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On this day in 1776, 56 brave men risked their property, wealth, and lives; they signed their names to a document that would likely cost them all three if their mission failed. They were printers, inventors, lawyers, a sheriff, orphans, school dropouts, college graduates, wealthy business people, surveyors, doctors, writers, teachers, blacksmiths, a tax collector, a banker, sailors, judges, a surgeon, farmers, soldiers, merchants, prisoners, a carpenter, ministers, and a cobbler. All eventually became not only politicians but statesmen. Many had amassed great wealth they had already lost during the British occupation. Some were even financiers of the war effort.

Since 1607, the colonies were known as British America and the British West Indies. On April 19, 1775, British troops marched into Lexington, Massachusetts, to seize a store of weapons the colonists had collected and to capture John Hancock and Samuel Adams. After British Major John Pitcairn was ordered to disperse, the vastly outnumbered patriots began to drift away. Suddenly, a shot rang out, and the Revolutionary War had begun.

The Patriots suffered eight casualties and ten injuries, while the British only had one injury. The British destroyed the weapons arsenal but were attacked for 16 miles back to Boston. In all this fighting, the British lost nearly 300 soldiers, who were either killed, wounded, or MIA. This was due to Samuel Prescott reaching Concord to warn of the impending arrival of British troops. The Patriots suffered less than one hundred casualties. The war would last another eight years, even becoming a world war of sorts, before the Americans emerged victoriously.

After suffering through years of British occupation and taxation without representation in parliament, the Patriots began to revolt. There was the tax on tea, which brought about the famed Boston Tea Party, and the Stamp Act, which taxed all newspapers and legal and commercial documents. The Quartering Acts required local governments and individuals to supply British soldiers with food, lodging, and other items. That made it legal for soldiers to commandeer private property and residences for their use as long as needed.

That was what led up to this day. This is the 247th anniversary of the meeting in Philadelphia to sign the Declaration of Independence. The document declared the United States of America to be a sovereign nation. The signing itself was a bold move by the signers. They would've all likely been executed if the war had been lost.

One event that preserved the war was Christmas night in 1775, when British troops surrounded Washington's troops with no foreseeable escape. Washington knew an attack would come with the sunrise the next day. He successfully ordered his men and equipment into boats at eleven that night. They lit fires to keep the British thinking they were still in their camps. Just before dawn, while crossing the river, accounts said a dense fog rolled in. It was so thick it concealed Washington's army's movements. Commentaries report that the troops would've been captured without the many prayers for their safety (including the General) on Christmas for wisdom and God's deliverance. The war would've ended before it hardly got started.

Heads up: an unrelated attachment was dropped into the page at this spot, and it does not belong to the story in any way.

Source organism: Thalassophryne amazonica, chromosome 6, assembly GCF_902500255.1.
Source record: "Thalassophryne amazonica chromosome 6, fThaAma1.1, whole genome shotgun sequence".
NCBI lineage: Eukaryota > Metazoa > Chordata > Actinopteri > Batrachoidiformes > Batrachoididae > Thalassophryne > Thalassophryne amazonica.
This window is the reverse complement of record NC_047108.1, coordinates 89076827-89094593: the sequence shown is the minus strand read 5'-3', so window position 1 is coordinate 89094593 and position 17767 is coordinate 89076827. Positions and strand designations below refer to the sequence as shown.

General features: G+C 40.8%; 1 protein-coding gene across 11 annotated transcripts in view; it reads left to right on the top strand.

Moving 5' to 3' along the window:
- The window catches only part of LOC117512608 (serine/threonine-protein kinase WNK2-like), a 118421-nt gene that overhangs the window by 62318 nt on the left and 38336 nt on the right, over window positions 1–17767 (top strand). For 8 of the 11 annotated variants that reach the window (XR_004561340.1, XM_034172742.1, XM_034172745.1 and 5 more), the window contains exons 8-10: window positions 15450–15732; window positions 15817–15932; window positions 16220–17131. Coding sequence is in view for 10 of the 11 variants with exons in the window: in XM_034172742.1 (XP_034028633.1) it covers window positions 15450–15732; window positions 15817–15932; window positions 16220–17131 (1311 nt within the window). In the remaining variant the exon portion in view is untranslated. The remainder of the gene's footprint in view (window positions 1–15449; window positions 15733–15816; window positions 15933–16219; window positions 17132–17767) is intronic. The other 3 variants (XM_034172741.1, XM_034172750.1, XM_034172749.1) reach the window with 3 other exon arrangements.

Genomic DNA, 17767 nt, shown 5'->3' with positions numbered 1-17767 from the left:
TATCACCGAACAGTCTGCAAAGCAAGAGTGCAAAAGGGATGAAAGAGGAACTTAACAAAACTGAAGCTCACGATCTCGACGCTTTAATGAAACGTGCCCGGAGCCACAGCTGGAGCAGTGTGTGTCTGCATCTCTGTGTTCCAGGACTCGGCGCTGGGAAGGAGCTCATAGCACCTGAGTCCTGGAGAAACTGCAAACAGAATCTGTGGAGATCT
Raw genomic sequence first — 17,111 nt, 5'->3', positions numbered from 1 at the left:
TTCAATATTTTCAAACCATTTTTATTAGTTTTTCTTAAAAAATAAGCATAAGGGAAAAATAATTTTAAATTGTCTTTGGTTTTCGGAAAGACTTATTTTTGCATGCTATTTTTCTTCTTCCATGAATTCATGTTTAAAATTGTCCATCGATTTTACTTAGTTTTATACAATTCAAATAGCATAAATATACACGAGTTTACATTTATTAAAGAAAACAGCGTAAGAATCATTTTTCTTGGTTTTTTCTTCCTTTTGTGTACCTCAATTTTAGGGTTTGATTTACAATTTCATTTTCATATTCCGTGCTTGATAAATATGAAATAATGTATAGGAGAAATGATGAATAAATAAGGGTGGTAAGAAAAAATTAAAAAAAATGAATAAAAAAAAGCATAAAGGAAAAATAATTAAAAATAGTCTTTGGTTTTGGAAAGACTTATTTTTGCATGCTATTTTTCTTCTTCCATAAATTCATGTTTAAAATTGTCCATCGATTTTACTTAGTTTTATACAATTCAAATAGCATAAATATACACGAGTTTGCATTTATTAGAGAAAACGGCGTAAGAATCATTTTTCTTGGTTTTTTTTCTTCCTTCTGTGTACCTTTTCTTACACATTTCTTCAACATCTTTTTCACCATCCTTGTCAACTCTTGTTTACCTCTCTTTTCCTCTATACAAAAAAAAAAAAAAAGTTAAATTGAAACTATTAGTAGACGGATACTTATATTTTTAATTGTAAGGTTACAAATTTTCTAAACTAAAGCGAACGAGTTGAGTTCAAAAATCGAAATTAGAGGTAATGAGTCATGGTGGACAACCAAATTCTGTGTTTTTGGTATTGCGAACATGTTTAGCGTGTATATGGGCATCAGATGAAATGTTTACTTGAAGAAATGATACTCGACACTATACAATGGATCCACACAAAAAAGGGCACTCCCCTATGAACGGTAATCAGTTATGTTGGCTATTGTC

After the crossing, Washington marched his troops to Trenton, New Jersey. There, they attacked and defeated the Hessian army, capturing nearly 1000 while only losing four soldiers. The Hessians, or Germans, were fighting with the British. They were drunk from the previous night's celebration when the colonists attacked. In the end, France sent its Navy to our shores to aid the Patriots in defeating Britain. That helped make the difference in whether we were victorious.

As we enjoy good times and tasty food during this holiday, we can take time to remember those that laid everything they had on the line to deliver themselves from oppression and establish our country. Were it not for the French Navy and Washington's Secret Six spy ring in New York and God's divine providence, we would probably eat crumpets and sip hot tea instead of hot dogs, hamburgers, apple pie, and watermelon.

Happy Independence Day, and God Bless America! Have a blessed day in the Lord!
This piece kicks off the start of a new blog series called The Man Cave: Wisdom for Men by Men & Those Who Love Them. Our contributing author is, Andy Hollifield.

ANDY HOLLIFIELD is a published multi-award-winning author with devotions appearing on the www.ChristianDevotions.US website and the website. He's also a contributing author in the Starr Ayers/Stephanie Pavlantos book "Room at the Table." Andy is currently working on his first novel and is assembling a book of inspirational scripture-based short stories along with moral, personal, family, and comical stories.

Mr. Hollifield is the founder and director of H.O.P.E. Ministries in Candler, NC. While operating primarily as a food ministry, it also provides backpacks, Easter baskets, and Christmas shoebox gifts to crisis pregnancy centers, domestic violence shelters, schools, government agencies, and other ministries for their clients and families. The organization also participates in disaster relief and aid for unwed mothers and their children. Andy is also a born-again Christian and former Independent Missionary Baptist pastor.

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